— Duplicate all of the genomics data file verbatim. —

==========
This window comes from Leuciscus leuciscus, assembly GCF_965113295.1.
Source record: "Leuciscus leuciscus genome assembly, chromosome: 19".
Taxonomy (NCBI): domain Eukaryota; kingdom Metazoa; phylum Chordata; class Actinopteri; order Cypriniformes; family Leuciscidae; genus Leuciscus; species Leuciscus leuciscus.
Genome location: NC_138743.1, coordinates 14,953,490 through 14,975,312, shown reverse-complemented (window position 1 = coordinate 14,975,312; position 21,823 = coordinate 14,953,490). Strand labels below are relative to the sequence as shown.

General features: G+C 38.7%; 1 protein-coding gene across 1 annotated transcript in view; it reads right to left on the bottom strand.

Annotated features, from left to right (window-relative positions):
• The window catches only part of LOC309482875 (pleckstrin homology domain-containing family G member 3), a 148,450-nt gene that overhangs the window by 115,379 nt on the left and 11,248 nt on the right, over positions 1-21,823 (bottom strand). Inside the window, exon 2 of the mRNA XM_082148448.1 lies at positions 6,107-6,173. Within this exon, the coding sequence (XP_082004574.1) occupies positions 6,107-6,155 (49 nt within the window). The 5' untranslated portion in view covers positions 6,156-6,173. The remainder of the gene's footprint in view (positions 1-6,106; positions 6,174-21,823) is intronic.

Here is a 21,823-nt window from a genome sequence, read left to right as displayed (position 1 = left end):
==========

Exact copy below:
This window comes from Leuciscus leuciscus, assembly GCF_965113295.1.
Source record: "Leuciscus leuciscus genome assembly, chromosome: 19".
Taxonomy (NCBI): domain Eukaryota; kingdom Metazoa; phylum Chordata; class Actinopteri; order Cypriniformes; family Leuciscidae; genus Leuciscus; species Leuciscus leuciscus.
Genome location: NC_138743.1, coordinates 14,953,490 through 14,975,312, shown reverse-complemented (window position 1 = coordinate 14,975,312; position 21,823 = coordinate 14,953,490). Strand labels below are relative to the sequence as shown.

General features: G+C 38.7%; 1 protein-coding gene across 1 annotated transcript in view; it reads right to left on the bottom strand.

Annotated features, from left to right (window-relative positions):
• The window catches only part of LOC309482875 (pleckstrin homology domain-containing family G member 3), a 148,450-nt gene that overhangs the window by 115,379 nt on the left and 11,248 nt on the right, over positions 1-21,823 (bottom strand). Inside the window, exon 2 of the mRNA XM_082148448.1 lies at positions 6,107-6,173. Within this exon, the coding sequence (XP_082004574.1) occupies positions 6,107-6,155 (49 nt within the window). The 5' untranslated portion in view covers positions 6,156-6,173. The remainder of the gene's footprint in view (positions 1-6,106; positions 6,174-21,823) is intronic.

Here is a 21,823-nt window from a genome sequence, read left to right as displayed (position 1 = left end):